Liquid in a sphere

liquid in a sphere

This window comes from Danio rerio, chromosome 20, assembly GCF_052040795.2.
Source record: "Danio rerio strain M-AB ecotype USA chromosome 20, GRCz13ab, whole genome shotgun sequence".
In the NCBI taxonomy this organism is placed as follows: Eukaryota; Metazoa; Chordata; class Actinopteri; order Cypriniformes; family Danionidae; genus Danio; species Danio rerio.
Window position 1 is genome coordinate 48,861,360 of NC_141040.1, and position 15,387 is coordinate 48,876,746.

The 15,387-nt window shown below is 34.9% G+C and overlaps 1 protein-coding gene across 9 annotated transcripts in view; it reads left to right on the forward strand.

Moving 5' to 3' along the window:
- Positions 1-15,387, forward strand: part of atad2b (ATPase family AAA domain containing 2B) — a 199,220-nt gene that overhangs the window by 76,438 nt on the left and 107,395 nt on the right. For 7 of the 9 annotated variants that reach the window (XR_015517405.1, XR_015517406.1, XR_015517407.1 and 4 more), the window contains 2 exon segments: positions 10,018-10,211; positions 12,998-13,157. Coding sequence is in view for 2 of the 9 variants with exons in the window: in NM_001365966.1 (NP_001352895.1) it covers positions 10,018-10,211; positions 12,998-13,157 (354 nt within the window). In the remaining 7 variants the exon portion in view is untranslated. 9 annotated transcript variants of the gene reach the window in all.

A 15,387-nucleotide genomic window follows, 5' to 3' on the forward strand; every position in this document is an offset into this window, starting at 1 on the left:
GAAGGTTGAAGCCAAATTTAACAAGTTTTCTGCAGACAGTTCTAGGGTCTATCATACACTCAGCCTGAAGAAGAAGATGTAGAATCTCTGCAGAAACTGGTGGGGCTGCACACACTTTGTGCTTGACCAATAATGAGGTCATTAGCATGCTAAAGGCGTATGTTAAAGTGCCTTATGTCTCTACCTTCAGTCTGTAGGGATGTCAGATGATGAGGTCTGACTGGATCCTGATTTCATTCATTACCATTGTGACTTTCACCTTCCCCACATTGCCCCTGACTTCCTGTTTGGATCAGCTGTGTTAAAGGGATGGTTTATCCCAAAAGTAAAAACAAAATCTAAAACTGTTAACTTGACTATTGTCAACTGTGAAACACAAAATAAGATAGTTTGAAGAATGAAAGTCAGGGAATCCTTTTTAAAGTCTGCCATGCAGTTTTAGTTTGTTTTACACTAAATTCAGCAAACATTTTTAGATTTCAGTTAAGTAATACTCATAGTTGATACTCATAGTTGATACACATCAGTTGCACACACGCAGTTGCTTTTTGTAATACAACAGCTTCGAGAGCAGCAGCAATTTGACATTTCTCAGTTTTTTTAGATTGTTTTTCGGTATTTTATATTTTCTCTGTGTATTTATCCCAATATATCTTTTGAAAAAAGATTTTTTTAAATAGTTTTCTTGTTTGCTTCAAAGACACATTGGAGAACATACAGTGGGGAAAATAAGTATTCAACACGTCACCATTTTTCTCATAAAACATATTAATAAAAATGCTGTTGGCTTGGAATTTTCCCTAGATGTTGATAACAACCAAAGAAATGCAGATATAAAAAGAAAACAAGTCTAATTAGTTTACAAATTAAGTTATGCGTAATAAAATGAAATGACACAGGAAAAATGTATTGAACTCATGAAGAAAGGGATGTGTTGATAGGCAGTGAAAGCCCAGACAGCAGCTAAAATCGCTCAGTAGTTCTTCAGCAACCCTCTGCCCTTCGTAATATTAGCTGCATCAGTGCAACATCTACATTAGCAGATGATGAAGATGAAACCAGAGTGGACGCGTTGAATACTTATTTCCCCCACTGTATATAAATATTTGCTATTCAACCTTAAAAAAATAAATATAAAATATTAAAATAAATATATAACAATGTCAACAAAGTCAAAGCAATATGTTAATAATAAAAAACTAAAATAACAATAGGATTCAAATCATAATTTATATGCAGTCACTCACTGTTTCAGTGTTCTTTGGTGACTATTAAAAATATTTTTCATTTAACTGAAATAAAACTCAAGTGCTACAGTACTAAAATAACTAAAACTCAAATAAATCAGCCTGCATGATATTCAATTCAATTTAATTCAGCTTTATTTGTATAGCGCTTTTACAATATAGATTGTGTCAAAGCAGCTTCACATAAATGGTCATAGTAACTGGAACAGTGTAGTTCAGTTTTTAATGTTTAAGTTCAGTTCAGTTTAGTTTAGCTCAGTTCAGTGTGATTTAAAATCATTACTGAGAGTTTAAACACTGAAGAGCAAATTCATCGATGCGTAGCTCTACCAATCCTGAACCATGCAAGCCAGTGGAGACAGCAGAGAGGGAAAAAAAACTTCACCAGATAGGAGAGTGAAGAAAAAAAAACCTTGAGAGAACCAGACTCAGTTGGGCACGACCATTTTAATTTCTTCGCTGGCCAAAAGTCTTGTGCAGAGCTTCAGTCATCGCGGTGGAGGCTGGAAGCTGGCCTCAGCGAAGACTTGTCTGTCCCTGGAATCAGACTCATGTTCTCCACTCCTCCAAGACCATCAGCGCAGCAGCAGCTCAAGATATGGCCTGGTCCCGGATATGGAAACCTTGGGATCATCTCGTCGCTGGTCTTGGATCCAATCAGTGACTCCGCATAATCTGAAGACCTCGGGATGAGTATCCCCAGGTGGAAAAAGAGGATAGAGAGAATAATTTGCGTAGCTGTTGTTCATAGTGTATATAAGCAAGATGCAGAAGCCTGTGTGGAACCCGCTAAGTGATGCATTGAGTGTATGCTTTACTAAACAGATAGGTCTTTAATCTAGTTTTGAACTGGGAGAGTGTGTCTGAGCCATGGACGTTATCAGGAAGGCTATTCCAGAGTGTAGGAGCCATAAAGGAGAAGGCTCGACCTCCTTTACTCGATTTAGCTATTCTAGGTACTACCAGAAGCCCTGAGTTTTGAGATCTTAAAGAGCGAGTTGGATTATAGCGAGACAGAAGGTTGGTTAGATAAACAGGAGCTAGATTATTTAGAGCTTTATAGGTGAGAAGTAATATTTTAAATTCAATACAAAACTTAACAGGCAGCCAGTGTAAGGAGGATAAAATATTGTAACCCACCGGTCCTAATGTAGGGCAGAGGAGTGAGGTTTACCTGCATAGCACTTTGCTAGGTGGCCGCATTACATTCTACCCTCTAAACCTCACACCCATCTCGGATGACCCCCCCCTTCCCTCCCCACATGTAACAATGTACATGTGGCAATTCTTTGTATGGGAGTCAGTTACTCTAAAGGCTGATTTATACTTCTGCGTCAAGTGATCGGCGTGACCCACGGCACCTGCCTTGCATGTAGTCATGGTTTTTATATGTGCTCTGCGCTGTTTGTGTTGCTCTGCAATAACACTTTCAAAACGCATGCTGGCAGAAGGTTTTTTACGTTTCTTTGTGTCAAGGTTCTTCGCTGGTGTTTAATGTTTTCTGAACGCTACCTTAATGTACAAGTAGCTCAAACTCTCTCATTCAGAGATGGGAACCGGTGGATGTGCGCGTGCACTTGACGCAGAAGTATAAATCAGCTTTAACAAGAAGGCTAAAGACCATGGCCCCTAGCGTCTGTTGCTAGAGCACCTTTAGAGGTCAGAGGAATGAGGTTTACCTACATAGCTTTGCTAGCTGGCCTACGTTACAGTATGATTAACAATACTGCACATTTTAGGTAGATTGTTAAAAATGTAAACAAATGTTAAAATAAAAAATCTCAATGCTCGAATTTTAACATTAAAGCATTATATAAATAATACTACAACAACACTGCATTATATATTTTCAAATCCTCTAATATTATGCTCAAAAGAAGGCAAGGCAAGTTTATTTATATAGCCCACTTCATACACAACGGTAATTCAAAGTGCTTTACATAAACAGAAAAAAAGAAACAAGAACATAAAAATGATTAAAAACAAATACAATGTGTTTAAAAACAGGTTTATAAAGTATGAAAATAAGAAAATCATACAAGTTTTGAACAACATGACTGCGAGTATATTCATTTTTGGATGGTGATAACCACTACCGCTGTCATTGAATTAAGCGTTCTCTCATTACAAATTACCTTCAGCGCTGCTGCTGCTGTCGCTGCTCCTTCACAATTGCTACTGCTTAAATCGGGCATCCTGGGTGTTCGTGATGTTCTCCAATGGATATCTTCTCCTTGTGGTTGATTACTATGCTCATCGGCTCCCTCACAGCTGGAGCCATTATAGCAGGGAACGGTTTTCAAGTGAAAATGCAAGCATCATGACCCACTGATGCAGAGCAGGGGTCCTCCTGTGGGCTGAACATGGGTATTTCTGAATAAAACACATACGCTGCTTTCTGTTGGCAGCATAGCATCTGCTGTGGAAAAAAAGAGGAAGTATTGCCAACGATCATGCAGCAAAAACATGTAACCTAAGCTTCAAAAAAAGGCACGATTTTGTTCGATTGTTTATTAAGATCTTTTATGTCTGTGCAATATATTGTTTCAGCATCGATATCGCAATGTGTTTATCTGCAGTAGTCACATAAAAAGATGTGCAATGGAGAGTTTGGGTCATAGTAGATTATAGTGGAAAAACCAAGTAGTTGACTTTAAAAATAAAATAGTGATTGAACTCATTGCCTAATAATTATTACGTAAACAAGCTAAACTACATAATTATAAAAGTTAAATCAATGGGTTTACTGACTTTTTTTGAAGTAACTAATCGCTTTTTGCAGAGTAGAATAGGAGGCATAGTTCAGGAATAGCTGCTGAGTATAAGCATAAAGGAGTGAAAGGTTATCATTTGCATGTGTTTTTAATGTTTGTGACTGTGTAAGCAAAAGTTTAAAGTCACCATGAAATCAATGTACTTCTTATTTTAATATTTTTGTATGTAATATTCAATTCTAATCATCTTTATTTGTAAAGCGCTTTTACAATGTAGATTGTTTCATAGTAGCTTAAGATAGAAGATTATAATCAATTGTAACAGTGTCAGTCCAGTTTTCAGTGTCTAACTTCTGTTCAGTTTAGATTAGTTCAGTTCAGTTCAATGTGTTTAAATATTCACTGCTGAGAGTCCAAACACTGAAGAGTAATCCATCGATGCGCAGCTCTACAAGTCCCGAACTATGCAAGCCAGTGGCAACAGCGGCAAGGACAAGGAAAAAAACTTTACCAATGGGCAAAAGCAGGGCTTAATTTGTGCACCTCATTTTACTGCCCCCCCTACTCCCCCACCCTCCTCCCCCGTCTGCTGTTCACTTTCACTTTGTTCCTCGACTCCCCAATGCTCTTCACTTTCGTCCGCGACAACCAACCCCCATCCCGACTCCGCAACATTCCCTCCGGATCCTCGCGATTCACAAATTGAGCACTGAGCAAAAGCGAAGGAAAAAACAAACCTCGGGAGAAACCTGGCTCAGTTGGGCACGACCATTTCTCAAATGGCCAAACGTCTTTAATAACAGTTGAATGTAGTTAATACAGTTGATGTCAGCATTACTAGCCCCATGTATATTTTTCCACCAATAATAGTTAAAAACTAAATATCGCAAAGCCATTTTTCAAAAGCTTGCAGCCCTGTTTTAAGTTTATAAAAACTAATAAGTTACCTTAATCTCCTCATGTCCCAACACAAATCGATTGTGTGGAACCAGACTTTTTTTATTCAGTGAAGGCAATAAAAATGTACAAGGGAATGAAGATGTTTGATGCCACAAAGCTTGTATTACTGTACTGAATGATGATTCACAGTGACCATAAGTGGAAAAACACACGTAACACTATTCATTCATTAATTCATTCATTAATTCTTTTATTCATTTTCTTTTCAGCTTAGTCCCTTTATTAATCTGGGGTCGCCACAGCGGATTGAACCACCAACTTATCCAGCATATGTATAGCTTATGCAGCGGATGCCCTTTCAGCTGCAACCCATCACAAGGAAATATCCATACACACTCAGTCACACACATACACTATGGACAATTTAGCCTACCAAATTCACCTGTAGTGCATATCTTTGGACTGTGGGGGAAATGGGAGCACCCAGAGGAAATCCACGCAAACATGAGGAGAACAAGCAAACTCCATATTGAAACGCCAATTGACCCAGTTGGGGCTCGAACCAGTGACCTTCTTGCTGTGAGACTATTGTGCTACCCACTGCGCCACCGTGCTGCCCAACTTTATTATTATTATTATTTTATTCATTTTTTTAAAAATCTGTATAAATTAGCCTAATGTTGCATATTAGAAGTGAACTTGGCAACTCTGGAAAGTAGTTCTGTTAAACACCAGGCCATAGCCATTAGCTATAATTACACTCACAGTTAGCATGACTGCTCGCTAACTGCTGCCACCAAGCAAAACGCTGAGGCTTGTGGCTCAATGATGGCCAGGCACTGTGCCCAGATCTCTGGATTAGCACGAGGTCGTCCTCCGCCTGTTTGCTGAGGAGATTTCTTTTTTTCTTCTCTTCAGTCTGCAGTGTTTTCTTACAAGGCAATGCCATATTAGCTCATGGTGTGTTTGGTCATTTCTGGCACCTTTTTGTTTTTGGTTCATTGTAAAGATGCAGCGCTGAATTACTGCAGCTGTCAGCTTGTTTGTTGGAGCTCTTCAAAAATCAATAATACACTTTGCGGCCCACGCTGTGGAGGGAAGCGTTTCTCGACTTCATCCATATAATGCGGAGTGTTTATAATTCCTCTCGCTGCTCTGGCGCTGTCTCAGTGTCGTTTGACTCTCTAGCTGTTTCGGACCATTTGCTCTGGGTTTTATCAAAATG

This problem can be solved using geometry alone, but the quickest method is to use the volume of revolution formulae $$ V_{Liquid} = \frac{3}{4}V_{Sphere} = \frac{3}{4}\frac{4}{3}\pi r^3= \pi r^3 $$ We now require that the volume of revolution between $-r$ and some unknown position, $a$ is $\pi r^3$, that is, $$ \pi \int_{-r}^a y^2 dx = \pi r^3 $$ For a sphere, centre $O$, the equation of the sphere is given by $x^2 + y^2 = r^2$, this gives $y^2 = r^2 - x^2$. $$ V_{Liquid} = \pi\int_{-r}^a r^2 - x^2dx = \pi\left[ r^2x - \frac{1}{3}x^3 \right]_{-r}^a $$ Substitution yields $$ V_{Liquid} =\pi\left(\left(r^2a - \frac{1}{3}a^3 \right) - \left( -r^3 +\frac{1}{3}r^3 \right)\right) $$ Let us now apply $r=1$ then we get $$ V_{Liquid} = \pi = \pi\left(-\frac{1}{3}a^3 + a + \frac{2}{3} \right) $$ dividing by $\pi$ and rearranging yields $$ a^3 - 3a + 1 = 0 $$ The exact solutions of the cubic are unhelpfully ugly, however, we get a decimal approximation of $a\approx 0.3473$ The depth of the liquid is therefore $h = 1.3473 (4\mbox{dp})$